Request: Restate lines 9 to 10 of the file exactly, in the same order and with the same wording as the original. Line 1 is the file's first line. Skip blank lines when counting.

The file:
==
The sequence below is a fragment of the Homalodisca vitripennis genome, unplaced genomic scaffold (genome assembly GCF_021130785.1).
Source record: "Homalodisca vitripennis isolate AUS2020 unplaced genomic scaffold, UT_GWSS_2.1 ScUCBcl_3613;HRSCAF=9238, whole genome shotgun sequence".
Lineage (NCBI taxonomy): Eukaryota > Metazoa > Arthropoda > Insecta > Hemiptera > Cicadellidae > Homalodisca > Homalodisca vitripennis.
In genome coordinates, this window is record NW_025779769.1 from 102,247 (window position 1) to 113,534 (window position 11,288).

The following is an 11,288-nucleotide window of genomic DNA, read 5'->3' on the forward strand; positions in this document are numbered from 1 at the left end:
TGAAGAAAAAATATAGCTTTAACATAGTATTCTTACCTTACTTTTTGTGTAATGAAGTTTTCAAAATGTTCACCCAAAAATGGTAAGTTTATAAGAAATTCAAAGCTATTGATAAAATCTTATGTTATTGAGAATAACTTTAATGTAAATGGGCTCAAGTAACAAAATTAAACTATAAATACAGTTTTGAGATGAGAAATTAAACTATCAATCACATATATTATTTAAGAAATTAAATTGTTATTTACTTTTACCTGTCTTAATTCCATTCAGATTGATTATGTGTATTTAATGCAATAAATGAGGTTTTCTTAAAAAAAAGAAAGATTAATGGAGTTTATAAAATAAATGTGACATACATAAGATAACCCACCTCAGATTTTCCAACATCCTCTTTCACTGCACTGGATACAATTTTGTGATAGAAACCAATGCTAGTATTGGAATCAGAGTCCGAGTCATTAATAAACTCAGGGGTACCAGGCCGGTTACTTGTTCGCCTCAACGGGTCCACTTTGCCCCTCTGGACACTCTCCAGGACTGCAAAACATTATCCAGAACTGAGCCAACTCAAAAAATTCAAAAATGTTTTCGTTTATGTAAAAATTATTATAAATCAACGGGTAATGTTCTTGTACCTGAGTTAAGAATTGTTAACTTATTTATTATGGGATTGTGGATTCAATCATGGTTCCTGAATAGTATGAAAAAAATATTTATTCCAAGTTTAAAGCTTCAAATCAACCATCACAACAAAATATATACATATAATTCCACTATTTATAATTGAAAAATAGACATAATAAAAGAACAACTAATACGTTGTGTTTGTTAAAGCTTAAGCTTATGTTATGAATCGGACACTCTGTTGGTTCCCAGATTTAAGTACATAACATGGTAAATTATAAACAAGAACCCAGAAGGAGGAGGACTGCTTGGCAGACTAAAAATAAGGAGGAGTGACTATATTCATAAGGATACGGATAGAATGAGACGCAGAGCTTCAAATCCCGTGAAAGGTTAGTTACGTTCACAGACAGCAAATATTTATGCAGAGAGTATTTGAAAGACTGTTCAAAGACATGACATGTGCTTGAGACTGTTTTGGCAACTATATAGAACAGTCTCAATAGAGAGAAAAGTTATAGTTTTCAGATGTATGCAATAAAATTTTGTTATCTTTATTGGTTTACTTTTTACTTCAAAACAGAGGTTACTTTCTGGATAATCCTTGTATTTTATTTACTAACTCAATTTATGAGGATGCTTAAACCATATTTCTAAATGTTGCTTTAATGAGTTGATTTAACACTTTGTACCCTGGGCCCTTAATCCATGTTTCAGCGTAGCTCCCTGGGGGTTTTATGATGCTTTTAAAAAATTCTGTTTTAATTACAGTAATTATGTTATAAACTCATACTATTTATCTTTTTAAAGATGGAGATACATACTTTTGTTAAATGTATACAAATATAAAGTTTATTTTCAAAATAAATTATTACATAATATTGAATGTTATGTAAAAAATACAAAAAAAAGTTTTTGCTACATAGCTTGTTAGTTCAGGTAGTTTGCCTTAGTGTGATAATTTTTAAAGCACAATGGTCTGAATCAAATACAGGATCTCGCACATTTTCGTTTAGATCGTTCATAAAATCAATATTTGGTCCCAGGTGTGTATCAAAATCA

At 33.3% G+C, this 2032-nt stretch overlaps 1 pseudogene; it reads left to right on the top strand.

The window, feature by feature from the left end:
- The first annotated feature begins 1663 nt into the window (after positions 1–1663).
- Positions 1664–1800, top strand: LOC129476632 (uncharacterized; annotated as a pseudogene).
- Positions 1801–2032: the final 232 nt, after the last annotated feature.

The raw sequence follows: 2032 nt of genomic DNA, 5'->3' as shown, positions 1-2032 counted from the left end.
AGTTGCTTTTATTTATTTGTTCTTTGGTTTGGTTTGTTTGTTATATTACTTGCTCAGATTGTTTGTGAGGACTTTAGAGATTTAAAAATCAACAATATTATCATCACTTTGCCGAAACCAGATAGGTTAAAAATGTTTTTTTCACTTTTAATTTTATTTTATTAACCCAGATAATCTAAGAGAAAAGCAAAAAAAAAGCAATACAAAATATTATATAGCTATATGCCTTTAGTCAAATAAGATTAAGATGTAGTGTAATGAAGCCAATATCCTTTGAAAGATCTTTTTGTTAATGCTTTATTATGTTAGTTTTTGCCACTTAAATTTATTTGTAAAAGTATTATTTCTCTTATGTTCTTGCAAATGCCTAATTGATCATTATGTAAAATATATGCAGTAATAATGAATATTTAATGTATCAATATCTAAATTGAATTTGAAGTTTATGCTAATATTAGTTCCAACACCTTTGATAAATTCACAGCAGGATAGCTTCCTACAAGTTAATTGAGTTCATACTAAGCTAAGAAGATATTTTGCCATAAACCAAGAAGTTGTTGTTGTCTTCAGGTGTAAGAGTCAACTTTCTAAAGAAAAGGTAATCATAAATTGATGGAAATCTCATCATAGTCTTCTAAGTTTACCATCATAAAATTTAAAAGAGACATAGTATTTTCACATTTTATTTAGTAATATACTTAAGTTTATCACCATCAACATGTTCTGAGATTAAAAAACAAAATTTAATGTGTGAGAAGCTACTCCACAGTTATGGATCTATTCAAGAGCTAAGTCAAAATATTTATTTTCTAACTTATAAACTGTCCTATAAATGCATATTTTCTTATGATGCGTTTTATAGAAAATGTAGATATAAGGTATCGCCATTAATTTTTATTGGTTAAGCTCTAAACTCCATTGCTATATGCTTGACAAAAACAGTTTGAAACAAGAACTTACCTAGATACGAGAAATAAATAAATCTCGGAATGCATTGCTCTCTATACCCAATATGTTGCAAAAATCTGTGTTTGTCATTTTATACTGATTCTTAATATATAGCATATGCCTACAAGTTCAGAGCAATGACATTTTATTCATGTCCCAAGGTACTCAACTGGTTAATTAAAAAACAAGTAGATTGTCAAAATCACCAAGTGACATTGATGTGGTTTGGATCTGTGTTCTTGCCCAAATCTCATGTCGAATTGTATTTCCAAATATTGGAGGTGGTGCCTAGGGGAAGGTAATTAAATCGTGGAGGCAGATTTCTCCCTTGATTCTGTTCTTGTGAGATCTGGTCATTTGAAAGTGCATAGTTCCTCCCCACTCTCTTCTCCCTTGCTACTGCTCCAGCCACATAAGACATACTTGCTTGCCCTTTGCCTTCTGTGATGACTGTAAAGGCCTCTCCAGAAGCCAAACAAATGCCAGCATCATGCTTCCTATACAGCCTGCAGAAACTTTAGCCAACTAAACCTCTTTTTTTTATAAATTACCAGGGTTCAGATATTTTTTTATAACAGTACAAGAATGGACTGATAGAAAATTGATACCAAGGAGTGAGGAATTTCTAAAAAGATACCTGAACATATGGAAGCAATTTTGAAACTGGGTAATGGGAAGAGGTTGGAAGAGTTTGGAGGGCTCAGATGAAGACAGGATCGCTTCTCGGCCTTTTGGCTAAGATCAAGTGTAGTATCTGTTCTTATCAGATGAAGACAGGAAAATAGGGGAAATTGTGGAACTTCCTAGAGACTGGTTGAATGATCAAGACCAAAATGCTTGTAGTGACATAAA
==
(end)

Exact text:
- The first annotated feature begins 1663 nt into the window (after positions 1–1663).
- Positions 1664–1800, top strand: LOC129476632 (uncharacterized; annotated as a pseudogene).